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There's no "King" in team (nor "humility" in Jean-Jacques Taylor): Mavericks exude grit, class in winning first NBA title

Mavs owner Mark Cuban finally wins the NBA's grand prize game. Photos: Ed Bark

The Texas Rangers' surprise ride to their first World Series felt pretty damned good, particular when they used the New York Yankees as a steppingstone to get there.

And before my time here in Dallas (which dates to 1979), the Dallas Cowboys first-ever Super Bowl win in 1972 surely was seen as the city's landmark sports event. Particularly after all those "can't win the big one" setbacks under legendary Coach Tom Landry.

The Dallas Mavericks' championship win Sunday night beats any and all contenders, though, for the feel-good D-FW sports event of all time. Or at least it seems that way to me, particularly after the team's first ever title came at the expense of the sense-of-entitlement Miami Viceroys and their incessantly analyzed superstar triumvirate of LeBron James, Dwyane Wade and Chris Bosh.

The LeBron Broadcasting Network (ABC) perhaps still hasn't gotten around to the idea that the Mavericks actually won. The Viceroys-centric coverage, with analyst Jeff Van Gundy particularly grating, reportedly prompted tons of dissenting viewer comments from around the country. And rightly so. Yes, the fall of a would-be empire is a good story. But not to the comparative exclusion of all those aging Dallas Knights intent on claiming the NBA throne before AARP beckoned.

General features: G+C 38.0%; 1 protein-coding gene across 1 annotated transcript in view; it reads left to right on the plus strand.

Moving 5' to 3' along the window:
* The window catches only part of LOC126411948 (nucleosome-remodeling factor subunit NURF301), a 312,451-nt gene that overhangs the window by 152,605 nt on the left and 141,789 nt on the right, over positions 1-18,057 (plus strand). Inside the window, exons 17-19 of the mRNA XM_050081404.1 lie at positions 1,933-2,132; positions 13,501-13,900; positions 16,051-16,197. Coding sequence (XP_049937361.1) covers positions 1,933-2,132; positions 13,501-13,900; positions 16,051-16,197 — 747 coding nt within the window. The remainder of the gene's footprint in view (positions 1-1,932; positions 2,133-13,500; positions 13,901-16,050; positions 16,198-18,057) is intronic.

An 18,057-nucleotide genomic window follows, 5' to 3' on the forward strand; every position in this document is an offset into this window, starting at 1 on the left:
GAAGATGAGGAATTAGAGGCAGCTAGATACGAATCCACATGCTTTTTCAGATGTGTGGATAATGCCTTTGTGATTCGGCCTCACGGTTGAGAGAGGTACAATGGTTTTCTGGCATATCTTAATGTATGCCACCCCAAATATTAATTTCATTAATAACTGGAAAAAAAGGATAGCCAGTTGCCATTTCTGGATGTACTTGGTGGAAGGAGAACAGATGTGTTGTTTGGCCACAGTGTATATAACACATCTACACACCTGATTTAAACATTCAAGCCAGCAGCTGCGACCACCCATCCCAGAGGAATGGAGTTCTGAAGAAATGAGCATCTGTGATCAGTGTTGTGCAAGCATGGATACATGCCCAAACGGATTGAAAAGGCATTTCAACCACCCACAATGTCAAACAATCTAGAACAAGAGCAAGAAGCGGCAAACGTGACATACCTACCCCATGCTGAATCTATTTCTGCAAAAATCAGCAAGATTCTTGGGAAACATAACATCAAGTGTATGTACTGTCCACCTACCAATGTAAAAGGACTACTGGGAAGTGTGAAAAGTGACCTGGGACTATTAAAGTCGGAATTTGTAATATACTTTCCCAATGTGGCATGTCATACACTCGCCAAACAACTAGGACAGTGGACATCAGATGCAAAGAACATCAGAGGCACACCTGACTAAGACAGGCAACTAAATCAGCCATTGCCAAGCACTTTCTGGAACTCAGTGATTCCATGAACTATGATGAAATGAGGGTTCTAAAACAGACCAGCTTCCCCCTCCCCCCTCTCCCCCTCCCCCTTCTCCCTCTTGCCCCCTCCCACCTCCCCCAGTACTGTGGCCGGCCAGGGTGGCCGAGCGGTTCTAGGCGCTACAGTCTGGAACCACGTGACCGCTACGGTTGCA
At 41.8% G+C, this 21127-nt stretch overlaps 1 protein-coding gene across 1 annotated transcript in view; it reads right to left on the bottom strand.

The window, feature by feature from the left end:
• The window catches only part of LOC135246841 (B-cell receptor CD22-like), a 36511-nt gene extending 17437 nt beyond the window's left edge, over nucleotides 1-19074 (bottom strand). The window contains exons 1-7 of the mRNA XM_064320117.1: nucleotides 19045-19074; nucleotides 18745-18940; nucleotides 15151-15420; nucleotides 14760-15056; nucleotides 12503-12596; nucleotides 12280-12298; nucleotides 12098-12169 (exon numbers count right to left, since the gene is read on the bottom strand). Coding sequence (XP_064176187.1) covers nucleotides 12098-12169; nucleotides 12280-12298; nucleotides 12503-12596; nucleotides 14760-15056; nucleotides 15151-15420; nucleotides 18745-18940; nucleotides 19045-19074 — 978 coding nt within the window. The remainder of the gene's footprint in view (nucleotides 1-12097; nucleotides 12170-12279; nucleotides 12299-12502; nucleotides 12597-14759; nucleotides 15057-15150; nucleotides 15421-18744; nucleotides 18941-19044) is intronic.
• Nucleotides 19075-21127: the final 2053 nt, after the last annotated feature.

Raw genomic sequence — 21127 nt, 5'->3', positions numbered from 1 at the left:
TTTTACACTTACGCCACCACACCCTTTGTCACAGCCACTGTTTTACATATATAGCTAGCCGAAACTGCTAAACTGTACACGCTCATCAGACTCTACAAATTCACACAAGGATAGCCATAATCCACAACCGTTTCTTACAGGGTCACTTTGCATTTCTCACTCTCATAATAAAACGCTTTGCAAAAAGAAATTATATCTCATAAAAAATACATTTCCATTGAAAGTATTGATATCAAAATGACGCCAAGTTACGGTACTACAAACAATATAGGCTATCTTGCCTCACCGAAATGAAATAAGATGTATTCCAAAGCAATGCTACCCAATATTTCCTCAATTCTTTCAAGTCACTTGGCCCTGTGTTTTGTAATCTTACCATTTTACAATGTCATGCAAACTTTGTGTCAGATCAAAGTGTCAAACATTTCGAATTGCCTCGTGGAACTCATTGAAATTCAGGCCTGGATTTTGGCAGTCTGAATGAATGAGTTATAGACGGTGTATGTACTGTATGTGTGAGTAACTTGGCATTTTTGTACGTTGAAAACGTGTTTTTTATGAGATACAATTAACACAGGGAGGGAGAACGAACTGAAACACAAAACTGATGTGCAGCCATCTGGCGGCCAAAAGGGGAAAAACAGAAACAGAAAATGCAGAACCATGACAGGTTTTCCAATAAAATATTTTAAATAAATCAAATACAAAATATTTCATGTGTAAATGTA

Dirk Nowitzki, Jason Kidd, Jason Terry, Shawn Marion, Peja Stojakovich, Tyson Chandler, DeShawn Stevenson, Brendan Haywood and Brian Cardinal all had spent 10 or more years in the NBA (including this season) without having a championship ring on their finger. For this entire group to get one at once coulda shoulda been of constant interest to ABC, which instead never managed to satiate itself when it came to James/Wade angles.

In the end, though, the real hero here is owner Mark Cuban. He stifled himself during the entire playoff run, which likely was the equivalent to him of a dog going vegan. He hired coach Rick Carlisle to wide yawns from many commentators. And he kept this aging Mavericks team together despite running into brick walls of resistance from all the experts out there.

Re-signing Nowitzki -- and convincing him that the Mavericks would prevail someday -- was Cuban's masterstroke. Adding the oft-injured Chandler to the team ended up being a calculated risk that paid huge dividends. Cuban can be hard to take at times. But he had a plan and the fortitude to carry it out. So the team that had no chance became the heart and soul of the NBA and the country at large in its steep uphill fight to successively eliminate the Trail Blazers, the Lakers, the Thunder and finally, the Viceroys. Fairytales are taken more seriously than the Mavs' chances were at the start of this gantlet. But now the bandwagon is well beyond its seating capacity.

The post-game scene outside the AAC, as captured on WFAA8.

And now for a mea culpa from me and a jab at a Dallas Morning News sports columnist who's seemingly incapable of ever sucking it up and admitting he was wrong.